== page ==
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Triceratops

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Marginocephalia/Ceratopsidae
Karen Carr. Copyright 2007

Field Notes

Name Means: "Three-horned head"
Length: 30 feet (9 m)
Diet: Herbivore (Plant-Eater)
Time: Late Cretaceous
Location: Alberta, Saskatchewan, Canada, Colorado, Montana, South Dakota, Wyoming, USA

Triceratops is one of the best known of all dinosaurs and was the largest of the ceratopsians. Its massive head bore a short frill of solid bone along with the three large horns for which it is named-one above each eye and a smaller one on the snout. Traces of blood vessels found in the frill and horn have suggested to some paleontologists that the frill may have served as a means of regulating the animal's body temperature. As with other ceratopsians, the frill would have been covered with skin and may also have been used during courtship display.

Triceratops, which moved on all fours, had a heavy, robust body-this was necessary to support the weight of its head-and a short tail. Its solidly built forelimbs were shorter than the hindlimbs and do not seem to have been made for fast movement.

Fragmentary remains of large horned dinosaurs had been found in North America since 1855, but it was not until 1889 that John Bell Hatcher, who was searching the area around Niobrara County, Wyoming, happened upon the first complete skull. Othniel Charles Marsh studied the discovery and in 1899 bestowed upon it the evocative name Triceratops horridus. Over the next three years, Hatcher collected about 30 neoceratopsian skulls, most of them identified as belonging to Triceratops. Barnum Brown is also credited with collecting many Triceratops skulls between 10 and 20 years later.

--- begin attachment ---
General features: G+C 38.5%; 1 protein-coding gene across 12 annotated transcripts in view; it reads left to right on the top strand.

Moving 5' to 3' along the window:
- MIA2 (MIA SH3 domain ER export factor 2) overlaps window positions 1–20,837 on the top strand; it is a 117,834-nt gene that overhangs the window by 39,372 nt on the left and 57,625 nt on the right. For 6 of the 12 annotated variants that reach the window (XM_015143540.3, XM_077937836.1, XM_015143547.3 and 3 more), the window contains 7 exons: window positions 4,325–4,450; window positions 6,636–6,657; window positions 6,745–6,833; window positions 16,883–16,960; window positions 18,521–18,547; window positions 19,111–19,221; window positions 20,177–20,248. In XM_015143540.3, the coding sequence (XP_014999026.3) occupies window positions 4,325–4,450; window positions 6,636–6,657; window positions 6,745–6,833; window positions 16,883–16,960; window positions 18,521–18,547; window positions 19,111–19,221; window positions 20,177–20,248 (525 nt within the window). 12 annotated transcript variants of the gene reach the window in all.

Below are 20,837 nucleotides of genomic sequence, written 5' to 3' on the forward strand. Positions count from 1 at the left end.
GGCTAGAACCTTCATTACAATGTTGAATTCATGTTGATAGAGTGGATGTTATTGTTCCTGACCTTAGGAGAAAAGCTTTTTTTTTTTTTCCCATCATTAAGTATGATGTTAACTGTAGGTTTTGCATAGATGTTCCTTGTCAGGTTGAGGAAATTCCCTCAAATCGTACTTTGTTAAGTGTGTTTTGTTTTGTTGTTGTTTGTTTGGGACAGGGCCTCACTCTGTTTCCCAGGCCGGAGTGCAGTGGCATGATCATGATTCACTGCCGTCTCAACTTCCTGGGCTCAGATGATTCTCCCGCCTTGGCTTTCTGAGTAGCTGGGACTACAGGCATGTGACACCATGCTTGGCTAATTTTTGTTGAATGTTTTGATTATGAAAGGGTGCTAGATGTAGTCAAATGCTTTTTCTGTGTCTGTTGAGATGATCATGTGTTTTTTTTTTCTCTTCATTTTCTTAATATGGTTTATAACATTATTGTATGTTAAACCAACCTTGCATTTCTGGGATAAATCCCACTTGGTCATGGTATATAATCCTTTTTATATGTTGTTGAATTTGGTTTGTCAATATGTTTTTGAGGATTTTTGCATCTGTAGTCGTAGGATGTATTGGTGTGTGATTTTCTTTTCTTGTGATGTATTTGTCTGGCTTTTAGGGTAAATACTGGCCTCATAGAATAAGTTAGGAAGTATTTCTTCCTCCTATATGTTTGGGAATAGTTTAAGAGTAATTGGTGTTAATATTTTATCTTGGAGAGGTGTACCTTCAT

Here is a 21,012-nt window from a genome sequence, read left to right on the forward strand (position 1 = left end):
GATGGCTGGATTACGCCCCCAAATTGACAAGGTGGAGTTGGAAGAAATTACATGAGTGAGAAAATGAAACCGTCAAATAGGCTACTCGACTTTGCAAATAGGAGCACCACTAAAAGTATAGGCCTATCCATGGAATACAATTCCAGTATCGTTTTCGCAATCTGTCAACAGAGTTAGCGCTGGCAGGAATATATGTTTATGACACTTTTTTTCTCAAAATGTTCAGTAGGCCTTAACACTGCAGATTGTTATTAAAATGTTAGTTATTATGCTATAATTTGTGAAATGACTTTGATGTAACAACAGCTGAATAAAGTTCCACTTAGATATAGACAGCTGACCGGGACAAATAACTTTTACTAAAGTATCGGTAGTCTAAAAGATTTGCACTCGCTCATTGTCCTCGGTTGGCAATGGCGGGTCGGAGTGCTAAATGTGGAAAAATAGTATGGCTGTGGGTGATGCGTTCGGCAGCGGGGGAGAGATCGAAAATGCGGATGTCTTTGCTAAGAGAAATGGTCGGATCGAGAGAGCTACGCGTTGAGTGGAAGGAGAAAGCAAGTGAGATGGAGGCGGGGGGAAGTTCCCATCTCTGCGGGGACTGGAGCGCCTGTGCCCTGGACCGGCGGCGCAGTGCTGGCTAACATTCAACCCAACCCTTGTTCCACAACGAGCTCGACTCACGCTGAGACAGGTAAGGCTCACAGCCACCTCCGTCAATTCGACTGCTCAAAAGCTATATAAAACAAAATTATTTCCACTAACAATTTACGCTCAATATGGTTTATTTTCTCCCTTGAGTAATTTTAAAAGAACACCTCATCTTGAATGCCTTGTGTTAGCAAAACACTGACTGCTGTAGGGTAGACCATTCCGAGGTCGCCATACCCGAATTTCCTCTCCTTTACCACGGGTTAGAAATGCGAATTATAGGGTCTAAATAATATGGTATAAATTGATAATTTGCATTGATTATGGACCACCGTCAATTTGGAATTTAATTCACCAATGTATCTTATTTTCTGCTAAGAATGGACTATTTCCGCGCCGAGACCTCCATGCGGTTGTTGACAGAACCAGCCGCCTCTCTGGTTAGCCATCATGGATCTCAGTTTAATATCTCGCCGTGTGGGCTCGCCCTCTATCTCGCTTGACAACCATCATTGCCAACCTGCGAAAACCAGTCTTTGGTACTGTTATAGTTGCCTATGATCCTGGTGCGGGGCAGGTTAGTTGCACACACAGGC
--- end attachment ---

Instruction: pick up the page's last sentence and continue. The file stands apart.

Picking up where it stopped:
Some 16 different species were eventually named, about half of them by Marsh. Many of these species identifications were based on isolated horns and variable features of the skull. However, recent research by Dr. Catherine Forster, from the State University of New York at Stony Brook, has reduced the number of Triceratops species to just two-T. prorsus, which had straight horns above the eyes and a well-developed nose horn; and Marsh's original T. horridus, which was considerably larger but had a much smaller nose horn and slightly curved eye horns.

Triceratops's lifestyle was probably quite similar to that of that lumbering present-day herbivore, the rhinoceros. Its many rows of closely packed grinding teeth suggest that it was a feeder on a range of coarse vegetation, such as conifers, ferns, and cycads, as well as on some of the flowering plants that first appeared in the late Cretaceous. It cropped this plant matter with its long, powerful, pointed, horny beak. Its jaws mechanism was adapted primarily for cutting. Large jaw muscles attached from the lower jaw up onto the frill and powered the shearing action of the jaws.

Triceratops was one of the last known dinosaurs. Isolated horn cores belonging to this dinosaur show that, along with its main predator, Tyrannosaurus, it persisted right to the end of the Cretaceous. Triceratops may have charged at potential predators such as Tyrannosaurus, stabbing them with its three horns and using its thick, bony frill to protect its vulnerable neck. The great abundance of Triceratops fossils from the latest part of the Cretaceous provides convincing evidence of this dinosaur's ability to survive despite the numerous predatory theropods that shared its territory.

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